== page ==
If you believe that Americans have lousy health care, it is probably not because you have experienced inferior heath care. It is probably because you were told America has inferior health care.
Last week, major news media featured these headlines:
Los Angeles Times: “U.S. is No. 1 in a key area of healthcare. Guess which one . . . ”
NPR: “US Spends The Most On Health Care, Yet Gets Least”
Now let’s delve into the story as reported by Reuters.
For those readers who rely on headlines to get news — and we all do that sometimes — the issue is clear: America has been rated as having the worst health care “again.”
For those who read only the first sentence or two, an even more common practice, the story is that “Americans spend twice as much as residents of other developed countries on healthcare, but get lower quality, less efficiency and have the least equitable system, according to a report released on Wednesday. The United States ranked last when compared to six other countries — Britain, Canada, Germany, Netherlands, Australia and New Zealand, the Commonwealth Fund report found.”
The third sentence offers commentary on the study by the head of the group that conducted it: “‘As an American it just bothers me that with all of our know-how, all of our wealth, that we are not assuring that people who need healthcare can get it,’ Commonwealth Fund president Karen Davis told reporters. . . . ”
Does the story identify Karen Davis’s political sympathies explicitly? No.
Only later in the report does the discerning reader get a clue as to how agenda-driven the study was. Davis is quoted as saying how important it was that America pass President Obama’s health-care bill.
Readers have to turn elsewhere for the full story about the Commonwealth Fund and its leader. Here’s how the fund’s 2009 Report from the President begins: “The Commonwealth Fund marshaled its resources this year to produce timely and rigorous work that helped lay the groundwork for the historic Affordable Care Act, signed by President Obama in March 2010.”
Reuters also fails to mention that Karen Davis served as deputy assistant secretary for health policy in the Department of Health and Human Services for all four years of the Carter presidency. And in 1993, in speaking to new members of Congress, she advocated a single-payer approach to health care.
I could not find any mainstream news report about the new study that identified the politics of Karen Davis or the Commonwealth Fund. If they had, perhaps the headlines would have looked something like this:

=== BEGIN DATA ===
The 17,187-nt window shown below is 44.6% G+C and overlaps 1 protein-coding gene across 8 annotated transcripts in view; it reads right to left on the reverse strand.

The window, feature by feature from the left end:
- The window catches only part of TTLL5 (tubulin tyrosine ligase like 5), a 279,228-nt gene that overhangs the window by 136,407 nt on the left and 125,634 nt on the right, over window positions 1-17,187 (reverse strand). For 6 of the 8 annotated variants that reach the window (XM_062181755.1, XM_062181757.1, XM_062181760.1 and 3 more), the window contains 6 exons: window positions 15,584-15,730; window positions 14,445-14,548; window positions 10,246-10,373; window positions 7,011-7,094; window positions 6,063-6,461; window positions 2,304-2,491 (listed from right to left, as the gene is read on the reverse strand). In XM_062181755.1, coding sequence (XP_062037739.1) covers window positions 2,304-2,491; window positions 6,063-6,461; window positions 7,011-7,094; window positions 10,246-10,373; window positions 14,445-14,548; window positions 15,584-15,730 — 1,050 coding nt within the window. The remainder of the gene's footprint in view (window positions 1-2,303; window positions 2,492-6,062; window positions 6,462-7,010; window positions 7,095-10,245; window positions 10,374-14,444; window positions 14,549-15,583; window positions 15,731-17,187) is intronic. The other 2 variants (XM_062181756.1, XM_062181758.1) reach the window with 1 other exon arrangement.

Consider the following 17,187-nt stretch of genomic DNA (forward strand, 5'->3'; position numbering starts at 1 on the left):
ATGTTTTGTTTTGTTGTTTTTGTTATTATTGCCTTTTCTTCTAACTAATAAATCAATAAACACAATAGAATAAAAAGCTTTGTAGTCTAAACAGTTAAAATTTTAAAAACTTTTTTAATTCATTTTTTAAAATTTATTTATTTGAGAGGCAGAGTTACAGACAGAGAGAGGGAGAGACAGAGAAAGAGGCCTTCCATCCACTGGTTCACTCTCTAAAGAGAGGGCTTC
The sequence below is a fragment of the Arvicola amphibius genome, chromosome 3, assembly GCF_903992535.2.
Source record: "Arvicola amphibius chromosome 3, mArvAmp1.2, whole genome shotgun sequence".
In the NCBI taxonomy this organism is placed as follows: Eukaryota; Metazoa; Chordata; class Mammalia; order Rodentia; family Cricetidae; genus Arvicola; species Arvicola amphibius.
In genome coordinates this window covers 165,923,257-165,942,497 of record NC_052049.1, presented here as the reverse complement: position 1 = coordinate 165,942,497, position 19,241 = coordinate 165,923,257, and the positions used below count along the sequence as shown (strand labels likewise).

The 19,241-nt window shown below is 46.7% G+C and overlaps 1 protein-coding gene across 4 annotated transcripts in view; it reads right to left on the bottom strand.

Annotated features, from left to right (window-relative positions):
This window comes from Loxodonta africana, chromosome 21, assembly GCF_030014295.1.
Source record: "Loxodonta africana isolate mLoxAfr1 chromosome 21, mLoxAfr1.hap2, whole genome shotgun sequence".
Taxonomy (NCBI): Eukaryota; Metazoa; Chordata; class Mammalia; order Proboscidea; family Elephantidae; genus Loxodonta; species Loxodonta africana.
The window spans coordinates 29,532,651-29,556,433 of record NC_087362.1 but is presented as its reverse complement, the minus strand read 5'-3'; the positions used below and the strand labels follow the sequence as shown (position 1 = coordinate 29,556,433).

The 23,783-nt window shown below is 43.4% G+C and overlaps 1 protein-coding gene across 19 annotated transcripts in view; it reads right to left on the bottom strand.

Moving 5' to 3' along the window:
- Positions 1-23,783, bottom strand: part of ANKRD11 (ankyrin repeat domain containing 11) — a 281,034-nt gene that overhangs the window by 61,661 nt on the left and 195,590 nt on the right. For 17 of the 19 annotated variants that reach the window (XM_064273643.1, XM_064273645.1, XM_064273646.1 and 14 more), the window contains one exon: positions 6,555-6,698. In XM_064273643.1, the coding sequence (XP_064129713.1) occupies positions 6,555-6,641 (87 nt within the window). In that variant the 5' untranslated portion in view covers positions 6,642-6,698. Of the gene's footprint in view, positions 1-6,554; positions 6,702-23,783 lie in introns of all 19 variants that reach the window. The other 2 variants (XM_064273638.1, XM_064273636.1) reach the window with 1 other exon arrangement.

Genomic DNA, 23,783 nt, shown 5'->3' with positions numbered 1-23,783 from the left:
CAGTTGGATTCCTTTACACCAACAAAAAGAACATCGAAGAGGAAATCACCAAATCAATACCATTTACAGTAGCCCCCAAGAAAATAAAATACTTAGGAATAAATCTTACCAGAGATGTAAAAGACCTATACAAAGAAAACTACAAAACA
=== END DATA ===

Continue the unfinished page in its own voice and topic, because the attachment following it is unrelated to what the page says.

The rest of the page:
“Liberal think tank, headed by single-payer advocate, Obamacare activist, and former Carter official, says America has worst health care.”
But of course, you’d be hard-pressed to find that kind of headline, given the leftward tilt of the world’s media.
The same thing happened on a far larger scale in 2000, when the world press reported that the United Nations World Health Organization (WHO) had ranked America 37th in health care behind such countries as Morocco, Costa Rica, Colombia, and Greece.
This WHO assessment was reported throughout the world and regularly cited by left-wing critics of American health care. Yet, to the best of my knowledge, no one other than a few conservatives noted that Cuba was ranked 39th, essentially tied with the United States. Or that few world leaders travel to Greece or Morocco instead of to the United States for health care.
WHO doesn’t assess health-care quality, it assess health-care equality, exactly the way any organization on the left assesses it. And since the world’s and America’s news media are on the left, they report a leftist bogus assessment of American health care as true.
These two reports illustrate why so many people in America and around the world think America’s health care is inferior and why they support movement toward nationalized health care.
But these two reports are only one example of the larger problem — the world’s thinking is morally confused because it is informed by the morally confused.
– Dennis Prager is a nationally syndicated radio talk-show host and columnist. He may be contacted through his website, dennisprager.com.